Patient-reported outcome measures such as the Oxford-12 Hip Score and Hip Disability and Osteoarthritis Outcome Score (HOOS) are used in daily orthopaedic practice to evaluate patients. Because different studies use different scores, it would be important to build conversion tables between scores (crosswalk) to compare the results of one study with those of another study. Various mapping methods can be used to develop crosswalk tables that convert Oxford-12 scores to the HOOS (and its derivatives, including the HOOS physical function short form, HOOS joint replacement, and HOOS-12) and vice versa. Although prior studies have investigated this issue, they are limited to short forms of the HOOS score. Consequently, they cannot be applied to hip preservation surgery and do not include quality-of-life items, whereas the Oxford-12 Hip Score is used for all hip evaluations.
We prospectively studied the Oxford-12 and HOOS and its derivatives to (1) determine which version of the HOOS has the best mapping with the Oxford-12, (2) define the most-appropriate mapping method using selected indicators, and (3) generate crosswalk tables between these two patient-reported outcome measures.
The study enrolled 500 adult patients before primary THA (59% men [294 of 500 patients]) with hip osteoarthritis or avascular necrosis of the femoral head who completed the HOOS and Oxford-12. Patients were recruited from January 2018 to September 2019 in a tertiary-care university hospital, and we included all primary THAs in patients older than 18 years with a BMI lower than 35 kg/m2 and greater than 18 kg/m2. After a minimum of 6 months of follow-up, 39% (195 of 500) of the patients were assessed using the same tools. To determine which version of the HOOS mapped best to the Oxford-12 and what the most-appropriate mapping method was, we used preoperative data from all 500 patients. Because there is no consensus on the method to establish crosswalk, various mapping methods (linear regression, tobit regression, and quantile regression) and equating methods (linear equating and equipercentile method) were applied along with cross-validation to determine which method was the most suitable and which form of the HOOS provided the best result according to different criteria (mean absolute error, r2, and Kolmogorov-Smirnov distance).To generate crosswalk tables, we created a conversion table (between the Oxford-12 and the HOOS form that was chosen after answering our first research question and the method chosen after answering our second question) using preoperative and postoperative data (n = 695). This table was meant to be simple to use and allows easy conversions from one scoring system to another.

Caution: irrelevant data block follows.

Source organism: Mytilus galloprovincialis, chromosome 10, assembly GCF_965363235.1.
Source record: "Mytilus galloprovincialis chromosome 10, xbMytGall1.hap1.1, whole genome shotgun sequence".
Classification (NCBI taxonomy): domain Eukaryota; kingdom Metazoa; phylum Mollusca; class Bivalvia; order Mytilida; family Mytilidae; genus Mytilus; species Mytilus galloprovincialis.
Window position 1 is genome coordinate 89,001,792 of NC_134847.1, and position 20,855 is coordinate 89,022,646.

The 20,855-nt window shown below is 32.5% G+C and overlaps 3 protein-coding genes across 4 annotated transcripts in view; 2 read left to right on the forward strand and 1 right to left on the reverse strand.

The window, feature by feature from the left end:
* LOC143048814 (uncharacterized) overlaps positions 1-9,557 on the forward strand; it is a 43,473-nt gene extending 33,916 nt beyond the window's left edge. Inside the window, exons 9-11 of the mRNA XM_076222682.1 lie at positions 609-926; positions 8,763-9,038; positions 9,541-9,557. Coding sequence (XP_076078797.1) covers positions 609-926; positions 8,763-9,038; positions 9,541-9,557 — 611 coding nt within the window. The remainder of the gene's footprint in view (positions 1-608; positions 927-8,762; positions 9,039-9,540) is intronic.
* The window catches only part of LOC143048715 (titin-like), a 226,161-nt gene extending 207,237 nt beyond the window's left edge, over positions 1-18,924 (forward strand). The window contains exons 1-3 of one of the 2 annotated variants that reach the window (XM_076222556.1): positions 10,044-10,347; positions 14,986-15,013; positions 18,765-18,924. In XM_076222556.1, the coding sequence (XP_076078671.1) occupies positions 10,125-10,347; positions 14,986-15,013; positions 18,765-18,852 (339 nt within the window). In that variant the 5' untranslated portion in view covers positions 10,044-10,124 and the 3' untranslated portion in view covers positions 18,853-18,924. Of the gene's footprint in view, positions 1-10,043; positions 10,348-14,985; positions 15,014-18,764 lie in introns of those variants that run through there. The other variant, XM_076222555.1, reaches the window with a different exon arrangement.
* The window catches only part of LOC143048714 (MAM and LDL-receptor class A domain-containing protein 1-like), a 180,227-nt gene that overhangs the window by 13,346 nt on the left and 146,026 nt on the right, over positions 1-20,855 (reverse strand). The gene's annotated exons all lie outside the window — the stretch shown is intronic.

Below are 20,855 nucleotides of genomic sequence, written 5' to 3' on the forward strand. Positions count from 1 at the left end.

The Oxford-12 and HOOS were strongly correlated (Pearson correlation coefficient range 0.586-0.842) for the HOOS subcategories and HOOS physical function, HOOS joint replacement, and HOOS-12. The correlation between the HOOS-12 and Oxford-12 was the strongest (r = 0.825). According to the three different criteria and five methods, the HOOS-12 was the best suited for mapping. The goal was to minimize the mean absolute error (perfect model = 0), have a Kolmogorov-Smirnov distance as close as possible to 0, and have the r2 as close as possible to 1. Regarding the most-suitable method for the crosswalk mapping (research question 2), the five methods generated similar results for the r2 (range 0.63-0.67) and mean absolute error (range 6-6.2). For the Kolmogorov-Smirnov distance, the equipercentile method was the best (Kolmogorov-Smirnov distance 0.04), with distance reduced by 43% relative to the regression methods (Kolmogorov-Smirnov distance 0.07). A graphical comparison of the predicted and observed scores showed that the equipercentile method provided perfect superposition of predicted and observed values after mapping. Finally, crosswalk tables were produced between the HOOS-12 and Oxford-12.
The HOOS-12 is the most complete and suitable form of the HOOS for mapping with the Oxford-12, while the equipercentile method is the most suitable for predicting values after mapping. This study provides clinicians with a reliable tool to crosswalk between these scores not only for joint arthroplasty but also for all types of hip surgeries while also assessing quality of life. Our findings should be confirmed in additional studies.
The resulting crosswalk tables can be used in meta-analyses, systematic reviews, or clinical practice to compare clinical studies that did not include both outcome scores. In addition, with these tools, the clinician can collect only one score while still being able to compare his or her results with those obtained in other databases and registries, and to add his or her results to other databases and joint registries.